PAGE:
New York property owners are begging the city's largest businesses to return to work.
Names like Goldman Sachs and BlackRock have been on the speed dials of New York landlords, who are reportedly reaching out to the businesses begging them to get back to work and, in turn, save the city's economy. The landlords have formed a "loose coalition" according to a new report by Bloomberg.
The group includes RXR Realty’s Scott Rechler, Rudin Management’s William Rudin and Marc Holliday of SL Green Realty. These landlords, facing a catastrophic collapse in the price of commercial real estate, argue that it's safe to return to work and that most NYC businesses simply can't survive a shutdown much longer. Some are even calling it the "patriotic" thing to do.
So far, the reception hasn't been overwhelming. And with every day that passes, it becomes a tougher sell. As businesses close up, there becomes less reason to return to work. As a result, landlords could see a major demand drought and prices could crater.
Jeff Blau, the head of Related Cos., said: “I’ve been really pushing the CEOs to bring people back into the office. I’ve been using a little bit of guilt trip and a little bit of coaxing.”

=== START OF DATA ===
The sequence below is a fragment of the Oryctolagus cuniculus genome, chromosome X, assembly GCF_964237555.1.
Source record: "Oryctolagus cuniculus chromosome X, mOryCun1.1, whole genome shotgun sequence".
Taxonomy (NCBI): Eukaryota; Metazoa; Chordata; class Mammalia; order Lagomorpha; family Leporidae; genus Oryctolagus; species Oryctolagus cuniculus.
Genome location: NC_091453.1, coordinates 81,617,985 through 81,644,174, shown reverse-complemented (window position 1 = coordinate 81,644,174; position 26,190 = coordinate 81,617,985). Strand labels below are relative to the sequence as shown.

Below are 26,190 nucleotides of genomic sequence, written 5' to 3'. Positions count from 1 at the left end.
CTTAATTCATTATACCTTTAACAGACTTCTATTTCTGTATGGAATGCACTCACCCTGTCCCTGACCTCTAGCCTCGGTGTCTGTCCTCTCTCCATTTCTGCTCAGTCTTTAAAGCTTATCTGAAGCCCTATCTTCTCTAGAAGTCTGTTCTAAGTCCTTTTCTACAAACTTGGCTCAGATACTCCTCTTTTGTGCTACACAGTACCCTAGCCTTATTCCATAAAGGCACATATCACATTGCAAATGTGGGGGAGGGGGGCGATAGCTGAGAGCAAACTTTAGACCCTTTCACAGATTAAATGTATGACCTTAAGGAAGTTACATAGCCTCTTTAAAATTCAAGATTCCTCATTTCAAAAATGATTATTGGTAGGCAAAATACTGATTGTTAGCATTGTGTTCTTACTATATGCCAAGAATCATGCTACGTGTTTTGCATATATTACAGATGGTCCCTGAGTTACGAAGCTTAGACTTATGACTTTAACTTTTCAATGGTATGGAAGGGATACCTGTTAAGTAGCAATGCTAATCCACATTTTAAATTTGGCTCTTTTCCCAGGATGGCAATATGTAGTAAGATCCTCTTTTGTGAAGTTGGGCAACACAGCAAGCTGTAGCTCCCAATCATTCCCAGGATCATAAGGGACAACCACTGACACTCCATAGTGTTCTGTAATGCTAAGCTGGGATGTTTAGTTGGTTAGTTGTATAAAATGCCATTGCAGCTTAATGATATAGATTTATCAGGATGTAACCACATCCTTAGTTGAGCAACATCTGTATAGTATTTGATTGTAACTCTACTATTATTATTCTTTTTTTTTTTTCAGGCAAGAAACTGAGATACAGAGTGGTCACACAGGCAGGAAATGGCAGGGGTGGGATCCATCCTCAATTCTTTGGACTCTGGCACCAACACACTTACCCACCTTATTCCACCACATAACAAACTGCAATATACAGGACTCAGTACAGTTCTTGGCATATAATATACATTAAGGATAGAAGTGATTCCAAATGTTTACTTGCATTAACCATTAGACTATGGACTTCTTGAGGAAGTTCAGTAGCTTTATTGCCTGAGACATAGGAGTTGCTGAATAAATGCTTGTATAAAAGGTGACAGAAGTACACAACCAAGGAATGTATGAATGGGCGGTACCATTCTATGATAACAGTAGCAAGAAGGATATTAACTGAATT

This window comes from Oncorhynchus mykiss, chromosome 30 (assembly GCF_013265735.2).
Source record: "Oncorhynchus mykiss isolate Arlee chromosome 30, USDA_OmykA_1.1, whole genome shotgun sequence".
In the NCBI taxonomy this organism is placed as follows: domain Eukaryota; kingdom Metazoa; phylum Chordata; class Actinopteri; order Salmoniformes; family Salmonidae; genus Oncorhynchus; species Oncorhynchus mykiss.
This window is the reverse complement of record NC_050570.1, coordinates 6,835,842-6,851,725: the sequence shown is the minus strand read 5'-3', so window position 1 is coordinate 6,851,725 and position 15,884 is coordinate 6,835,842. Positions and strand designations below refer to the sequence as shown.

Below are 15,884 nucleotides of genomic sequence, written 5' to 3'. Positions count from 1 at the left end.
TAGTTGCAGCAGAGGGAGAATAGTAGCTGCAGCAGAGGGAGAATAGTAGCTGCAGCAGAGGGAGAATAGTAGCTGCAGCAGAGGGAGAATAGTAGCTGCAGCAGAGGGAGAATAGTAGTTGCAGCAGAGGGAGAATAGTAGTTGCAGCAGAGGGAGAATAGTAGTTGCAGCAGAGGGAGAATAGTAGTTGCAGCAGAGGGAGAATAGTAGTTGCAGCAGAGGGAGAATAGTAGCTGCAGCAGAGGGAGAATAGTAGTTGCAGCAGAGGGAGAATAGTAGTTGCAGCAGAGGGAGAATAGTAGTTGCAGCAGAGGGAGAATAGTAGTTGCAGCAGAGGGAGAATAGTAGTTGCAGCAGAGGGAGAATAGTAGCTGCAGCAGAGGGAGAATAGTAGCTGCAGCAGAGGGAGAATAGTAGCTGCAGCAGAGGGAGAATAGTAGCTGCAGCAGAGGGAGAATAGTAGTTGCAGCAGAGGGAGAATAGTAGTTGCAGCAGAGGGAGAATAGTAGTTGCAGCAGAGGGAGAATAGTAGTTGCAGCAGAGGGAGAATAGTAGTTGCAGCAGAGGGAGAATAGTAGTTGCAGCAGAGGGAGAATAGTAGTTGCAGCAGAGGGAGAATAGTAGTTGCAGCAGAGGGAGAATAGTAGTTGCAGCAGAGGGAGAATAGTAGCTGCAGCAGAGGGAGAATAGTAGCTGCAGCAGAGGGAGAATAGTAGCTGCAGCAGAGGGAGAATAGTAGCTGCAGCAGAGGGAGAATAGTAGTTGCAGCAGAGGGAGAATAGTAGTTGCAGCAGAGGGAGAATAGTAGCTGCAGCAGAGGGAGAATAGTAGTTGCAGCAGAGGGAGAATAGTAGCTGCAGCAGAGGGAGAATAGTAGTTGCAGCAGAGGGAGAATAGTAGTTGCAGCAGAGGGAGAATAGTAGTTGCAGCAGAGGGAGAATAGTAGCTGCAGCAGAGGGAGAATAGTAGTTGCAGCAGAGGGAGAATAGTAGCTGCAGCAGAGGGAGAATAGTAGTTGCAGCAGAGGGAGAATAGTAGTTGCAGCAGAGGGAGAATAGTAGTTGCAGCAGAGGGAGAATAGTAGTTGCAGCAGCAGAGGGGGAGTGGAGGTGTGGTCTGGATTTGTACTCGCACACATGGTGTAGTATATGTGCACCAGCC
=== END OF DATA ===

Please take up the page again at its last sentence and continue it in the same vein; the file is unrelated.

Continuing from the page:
He continued: “I am watching the city decay as nobody is here. Now is not the time to abandon the city and expect it to be in the same way you wanted it when you get back in a year from now.”
The landlords are also reaching out to corporations like law firms and tech companies to assure them that their buildings are safe. They are promising to make whatever concessions renters want in terms of safety and are also petitioning the governor's office to start a "Get Back To Business" campaign.
But employers have to weigh the risks of sending employees back to work - at the same time that they just figured out the advantages of having their employees work from home. Many businesses have considered keeping the "work from home" model regardless of how the virus pans out.
Landlords argue that every commercial real estate spot also supports adjacent small businesses. Real estate companies are leading by example, recalling half of their workers and expecting the rest to return to work by next July.
“The CEOs of several companies I’ve talked to have mentioned that it’s a patriotic duty to have their people come back to the office,” Rudin commented.
Blau continued: “This place is a pain in the ass. It’s crowded and it’s not the easiest place to live. But you make that trade because it’s got so many great things. We want to make sure that it stays that way and people continue to make that trade and have those things to come back to.”
Rechler concluded: “We’re creating our own fate by not bringing people back and restarting the largest economic engine in the country. It’s as much of a civic obligation as anything else.”